What makes a children’s book a classic? This is the question Lucy Mangan was considering in the Guardian last week and whenever Mangan is discussing books, I am always happy to hear what she has to say. And, as usual, I found myself nodding my head in complete agreement as I read through the article. But what surprised me the most was how few of the modern classics Mangan lists, with the exception of Roald Dahl, were part of my childhood reading. I know the titles but the books of my childhood were, for the most part, the books of my father’s childhood and, in turn, the books of his parents’ childhoods: a steady, proven diet of Victorian and Edwardian children’s fiction. As I grew up, I read more “modern” fiction: I fell in love with Kit Pearson’s Guest of War trilogy, breathlessly followed Laura Ingalls Wilder’s American adventures, and read hundreds of thrilling but forgettable children’s adventure novels à la Enid Blyton. But few of them had the same impact as those earliest books.
I could easily come up with a list of a hundred books I consider children’s classics. The Hobbit, Little Women, Kipling’s Just So Stories…there are so many obvious choices. But which are my classics? Here is my list of my essential classics, the books I consider absolutely vital to a child’s library, the ones I cannot do without even now:
Hans Christian Andersen’s Fairy Tales – growing up, my mother was very exclusive in her bedtime reading choices for us. Fairy tales, Greek myths and assorted legends were all that were on offer. I was indifferent to the myths, terrified by most of the legends (scary because of their supposedly factual basis) and enthralled by the fairy tales. I loved them still and regularly reread my old favourites, particularly “The Princess and the Pea” and “The Steadfast Tin Soldier” (which can still make me cry).
Anne of the Island by L.M. Montgomery – I love Anne. I loved her when I was eight and I will love her just as well when I am eighty. And as much as I love the undisputedly classic Anne of Green Gables, I love Anne of the Island more. It introduced me to the inevitable fact that, no matter how happy you are in your childhood home, you are eventually going to have to leave it and create a new home of your own, whether you’re going away to university, like Anne, or getting married, like Diana.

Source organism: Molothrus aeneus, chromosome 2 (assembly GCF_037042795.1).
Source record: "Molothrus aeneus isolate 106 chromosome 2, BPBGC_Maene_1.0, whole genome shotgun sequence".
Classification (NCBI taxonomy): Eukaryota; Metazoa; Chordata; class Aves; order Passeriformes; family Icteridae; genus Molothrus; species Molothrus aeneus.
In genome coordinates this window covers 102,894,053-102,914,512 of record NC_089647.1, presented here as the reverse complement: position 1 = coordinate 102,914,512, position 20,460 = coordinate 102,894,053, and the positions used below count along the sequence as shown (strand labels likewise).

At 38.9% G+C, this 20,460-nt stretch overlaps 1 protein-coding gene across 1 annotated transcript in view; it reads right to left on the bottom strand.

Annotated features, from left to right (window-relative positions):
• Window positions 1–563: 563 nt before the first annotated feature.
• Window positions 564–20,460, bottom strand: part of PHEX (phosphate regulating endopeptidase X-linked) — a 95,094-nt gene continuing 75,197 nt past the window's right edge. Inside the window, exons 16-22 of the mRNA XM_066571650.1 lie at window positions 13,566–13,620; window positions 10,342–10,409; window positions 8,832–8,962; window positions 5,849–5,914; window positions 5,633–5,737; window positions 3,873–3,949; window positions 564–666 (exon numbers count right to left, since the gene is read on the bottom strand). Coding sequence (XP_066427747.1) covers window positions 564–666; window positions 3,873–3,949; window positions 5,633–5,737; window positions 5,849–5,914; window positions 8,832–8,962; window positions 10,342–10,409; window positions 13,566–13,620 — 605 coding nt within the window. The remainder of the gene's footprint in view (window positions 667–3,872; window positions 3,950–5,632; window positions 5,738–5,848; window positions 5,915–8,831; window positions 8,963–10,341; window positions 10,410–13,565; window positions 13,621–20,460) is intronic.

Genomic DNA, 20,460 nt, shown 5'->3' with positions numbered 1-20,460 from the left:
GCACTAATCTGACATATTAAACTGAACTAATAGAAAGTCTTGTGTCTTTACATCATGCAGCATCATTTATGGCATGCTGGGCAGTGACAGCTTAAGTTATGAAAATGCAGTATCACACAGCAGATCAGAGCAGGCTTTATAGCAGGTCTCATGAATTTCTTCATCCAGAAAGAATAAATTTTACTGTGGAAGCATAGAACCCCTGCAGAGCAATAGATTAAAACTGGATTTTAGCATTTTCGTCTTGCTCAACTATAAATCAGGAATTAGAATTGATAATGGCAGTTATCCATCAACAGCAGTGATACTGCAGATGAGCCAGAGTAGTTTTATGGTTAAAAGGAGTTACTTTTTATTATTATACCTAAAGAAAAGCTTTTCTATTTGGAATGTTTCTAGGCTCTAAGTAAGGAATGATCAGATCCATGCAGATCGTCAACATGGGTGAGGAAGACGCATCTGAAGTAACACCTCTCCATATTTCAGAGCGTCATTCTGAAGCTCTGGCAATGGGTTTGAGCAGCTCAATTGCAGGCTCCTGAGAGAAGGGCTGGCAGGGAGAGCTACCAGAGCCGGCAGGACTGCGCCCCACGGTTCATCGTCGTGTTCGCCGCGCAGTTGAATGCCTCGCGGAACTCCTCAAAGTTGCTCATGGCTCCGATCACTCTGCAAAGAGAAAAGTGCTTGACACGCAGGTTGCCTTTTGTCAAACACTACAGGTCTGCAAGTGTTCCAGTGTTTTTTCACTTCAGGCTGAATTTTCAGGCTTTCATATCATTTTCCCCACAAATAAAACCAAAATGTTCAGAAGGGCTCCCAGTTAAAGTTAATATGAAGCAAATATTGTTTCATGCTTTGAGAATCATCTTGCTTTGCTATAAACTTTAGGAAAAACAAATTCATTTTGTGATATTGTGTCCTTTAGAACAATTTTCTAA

The Adventures of Robin Hood and King Arthur and His Knights of the Round Table by Roger Lancelyn Green – is there anything more romantic, more stirring, more inspiring than these classic tales of chivalry when you’re young? Unsurprisingly, an obsession with Tennyson soon followed.
The World of Christopher Robin by A.A. Milne – there is no book I love in the world more than this one. None. Truly. My copy was a christening gift, has crayon scribblings all over the endpapers, and remains the only book I have ever attempted to memorize. It is the first book I remember my father reading aloud to me and it is certainly the one we read the most. I cannot see chrysanthemums without thinking of “The Dormouse and the Doctor,” cannot walk by Buckingham Palace without thinking of Christopher Robin’s Alice and her guard, and even now there are nights when I send myself to sleep whispering the stanzas of my favourite poem, “Disobedience” (James James/Morrison Morrison/Weatherby George Dupree/Took great/Care of his Mother,/Though he was only three.)
What books do you consider your personal essential children’s classics?